It’s about time I did a post on CRISPR-Cas9! As always, words in pink will be added to the glossary
CRISPR-Cas9 is an up-and-coming method for gene modification, which has taken the scientific world by storm.
What is CRISPR?
CRISPR (Clustered Regularly Interspaced Short Palindromic Repeats) are repetitive sections of DNA, associated with the Cas9 endonuclease. It is commonly found as part of the bacterial immune system.
What does it do?
The CRISPR-Cas9 protein uses specific RNA guides to target and cleave very specific DNA. This means that CRISPR-Cas9 can be used for cutting highly targeted sites along the genome. The RNA guides the specificity, and can be artificially edited in vitro. CRISPR can knockout a gene of interest, and can also be used to cut out a gene, and replace it with a new one. In short, it can be used to edit a genome precisely, and this has had a massive impact on the studies of genetics, development, and improving human health.
Good or bad?
Many people have hailed CRISPR as the beginning of a new era of genomic engineering, with potentially vast consequences for human health and disease treatment. The possibilities that come with being able to accurately edit single regions of the genome are endless- some suggestions include:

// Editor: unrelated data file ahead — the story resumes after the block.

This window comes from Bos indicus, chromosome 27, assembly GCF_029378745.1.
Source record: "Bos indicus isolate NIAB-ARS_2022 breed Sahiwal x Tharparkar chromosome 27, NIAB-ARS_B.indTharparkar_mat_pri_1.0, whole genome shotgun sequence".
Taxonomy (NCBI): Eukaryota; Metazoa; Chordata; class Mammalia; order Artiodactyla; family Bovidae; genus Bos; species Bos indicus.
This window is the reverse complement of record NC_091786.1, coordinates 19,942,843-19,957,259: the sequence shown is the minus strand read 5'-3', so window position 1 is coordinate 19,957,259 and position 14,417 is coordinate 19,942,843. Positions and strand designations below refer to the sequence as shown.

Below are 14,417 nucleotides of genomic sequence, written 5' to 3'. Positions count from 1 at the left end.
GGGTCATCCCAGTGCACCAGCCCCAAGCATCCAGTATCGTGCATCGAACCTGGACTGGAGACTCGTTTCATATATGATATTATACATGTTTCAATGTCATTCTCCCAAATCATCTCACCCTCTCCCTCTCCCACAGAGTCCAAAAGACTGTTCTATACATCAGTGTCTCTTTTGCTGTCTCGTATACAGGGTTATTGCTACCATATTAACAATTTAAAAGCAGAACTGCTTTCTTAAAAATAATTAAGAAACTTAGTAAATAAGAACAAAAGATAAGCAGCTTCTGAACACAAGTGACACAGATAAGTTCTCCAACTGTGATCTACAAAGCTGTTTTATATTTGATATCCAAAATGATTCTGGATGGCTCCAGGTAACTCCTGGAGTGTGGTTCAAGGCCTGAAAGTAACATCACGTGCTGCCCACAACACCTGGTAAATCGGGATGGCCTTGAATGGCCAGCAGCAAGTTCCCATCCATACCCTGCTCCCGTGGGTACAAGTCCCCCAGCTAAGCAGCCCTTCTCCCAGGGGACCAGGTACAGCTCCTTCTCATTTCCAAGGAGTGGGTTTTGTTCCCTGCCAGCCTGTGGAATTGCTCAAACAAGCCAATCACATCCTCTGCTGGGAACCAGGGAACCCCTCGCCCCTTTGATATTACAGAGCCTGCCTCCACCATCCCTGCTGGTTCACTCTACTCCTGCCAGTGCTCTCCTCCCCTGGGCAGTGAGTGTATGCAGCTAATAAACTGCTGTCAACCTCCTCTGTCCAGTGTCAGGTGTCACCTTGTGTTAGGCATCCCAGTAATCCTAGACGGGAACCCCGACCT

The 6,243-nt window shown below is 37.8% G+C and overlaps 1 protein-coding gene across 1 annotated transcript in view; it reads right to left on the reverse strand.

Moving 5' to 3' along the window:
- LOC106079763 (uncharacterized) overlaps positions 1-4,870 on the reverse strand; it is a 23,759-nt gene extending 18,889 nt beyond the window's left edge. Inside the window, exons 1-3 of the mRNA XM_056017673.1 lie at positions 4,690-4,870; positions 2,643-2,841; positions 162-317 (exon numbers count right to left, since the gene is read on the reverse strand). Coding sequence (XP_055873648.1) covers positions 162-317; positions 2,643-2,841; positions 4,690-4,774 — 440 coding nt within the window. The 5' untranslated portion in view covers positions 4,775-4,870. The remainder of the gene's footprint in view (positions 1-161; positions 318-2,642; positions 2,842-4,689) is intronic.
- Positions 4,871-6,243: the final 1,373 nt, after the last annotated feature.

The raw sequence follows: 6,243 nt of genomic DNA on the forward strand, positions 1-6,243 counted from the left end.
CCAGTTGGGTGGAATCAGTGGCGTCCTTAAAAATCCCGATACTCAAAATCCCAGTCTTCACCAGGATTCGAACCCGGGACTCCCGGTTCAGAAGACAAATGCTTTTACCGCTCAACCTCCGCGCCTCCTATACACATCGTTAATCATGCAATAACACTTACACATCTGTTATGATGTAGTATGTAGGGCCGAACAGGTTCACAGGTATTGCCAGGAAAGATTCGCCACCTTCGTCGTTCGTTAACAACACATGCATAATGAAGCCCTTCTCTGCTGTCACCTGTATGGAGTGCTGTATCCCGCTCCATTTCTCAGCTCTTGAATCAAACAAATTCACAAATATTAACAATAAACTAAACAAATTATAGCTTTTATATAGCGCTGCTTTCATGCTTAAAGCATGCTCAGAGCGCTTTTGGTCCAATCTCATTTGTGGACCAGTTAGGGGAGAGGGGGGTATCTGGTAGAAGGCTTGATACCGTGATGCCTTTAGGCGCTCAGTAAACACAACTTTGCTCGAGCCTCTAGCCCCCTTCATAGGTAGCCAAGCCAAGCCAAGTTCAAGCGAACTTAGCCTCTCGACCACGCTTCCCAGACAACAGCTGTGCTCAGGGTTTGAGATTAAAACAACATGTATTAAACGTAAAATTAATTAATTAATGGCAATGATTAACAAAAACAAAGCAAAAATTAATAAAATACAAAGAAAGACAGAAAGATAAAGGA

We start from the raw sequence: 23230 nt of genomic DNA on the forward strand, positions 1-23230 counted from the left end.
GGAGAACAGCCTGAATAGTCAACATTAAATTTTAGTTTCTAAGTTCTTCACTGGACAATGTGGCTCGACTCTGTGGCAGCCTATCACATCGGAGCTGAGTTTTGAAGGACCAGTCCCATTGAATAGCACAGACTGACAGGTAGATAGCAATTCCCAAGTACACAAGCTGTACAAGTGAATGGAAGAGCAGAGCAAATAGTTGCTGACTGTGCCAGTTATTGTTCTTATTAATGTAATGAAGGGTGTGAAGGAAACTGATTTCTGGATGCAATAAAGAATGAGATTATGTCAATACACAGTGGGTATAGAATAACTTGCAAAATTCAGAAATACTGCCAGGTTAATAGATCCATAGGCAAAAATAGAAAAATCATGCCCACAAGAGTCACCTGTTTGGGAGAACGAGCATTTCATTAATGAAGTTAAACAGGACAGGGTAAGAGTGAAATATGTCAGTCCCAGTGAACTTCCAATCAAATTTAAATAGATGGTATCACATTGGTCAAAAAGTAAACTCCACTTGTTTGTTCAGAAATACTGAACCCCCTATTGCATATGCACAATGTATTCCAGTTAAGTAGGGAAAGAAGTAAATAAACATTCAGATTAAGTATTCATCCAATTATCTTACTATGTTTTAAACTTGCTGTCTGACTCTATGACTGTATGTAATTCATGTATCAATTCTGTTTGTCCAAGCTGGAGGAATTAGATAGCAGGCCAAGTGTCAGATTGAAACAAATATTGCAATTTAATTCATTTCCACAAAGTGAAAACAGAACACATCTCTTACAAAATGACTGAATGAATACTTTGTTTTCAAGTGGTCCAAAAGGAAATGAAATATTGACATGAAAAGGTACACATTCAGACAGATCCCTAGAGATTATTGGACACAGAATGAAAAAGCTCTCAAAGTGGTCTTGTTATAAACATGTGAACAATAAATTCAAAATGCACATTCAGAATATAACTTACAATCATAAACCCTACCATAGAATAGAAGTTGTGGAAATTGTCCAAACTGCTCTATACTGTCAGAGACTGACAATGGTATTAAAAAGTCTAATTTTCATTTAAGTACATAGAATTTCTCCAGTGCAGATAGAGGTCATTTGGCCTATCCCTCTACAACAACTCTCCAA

- Modifying crop plants to be more resistant to diseases
- Inactivating retroviruses (such as HIV, CMV and VZV) that have integrated into the genome
- Mutate genes that cause disease in humans, and removing genes that cause cancer proliferation in tumours
However, this is still a new technology, and concerns have been raised over potential ethical dilemmas that may arise from CRISPR-Cas9. Many people are not happy with the idea of being able to edit the human genome, potentially leading to ‘designer babies’ and unnecessary changes to the human germline. Although CRISPR-Cas9 appears to be very accurate, it could cause a lot of damage if mis-directed to the wrong area of the genome. Nevertheless, many trials on somatic cells are underway, to see if treatments for genetic diseases could be cured by this technology.
A group of scientists have been given permission to carry out tests on human cells for use in therapeutic treatment of lung cancer. It will be exciting to see how this treatment works, and whether CRISPR-Cas9 lives up to its expectations.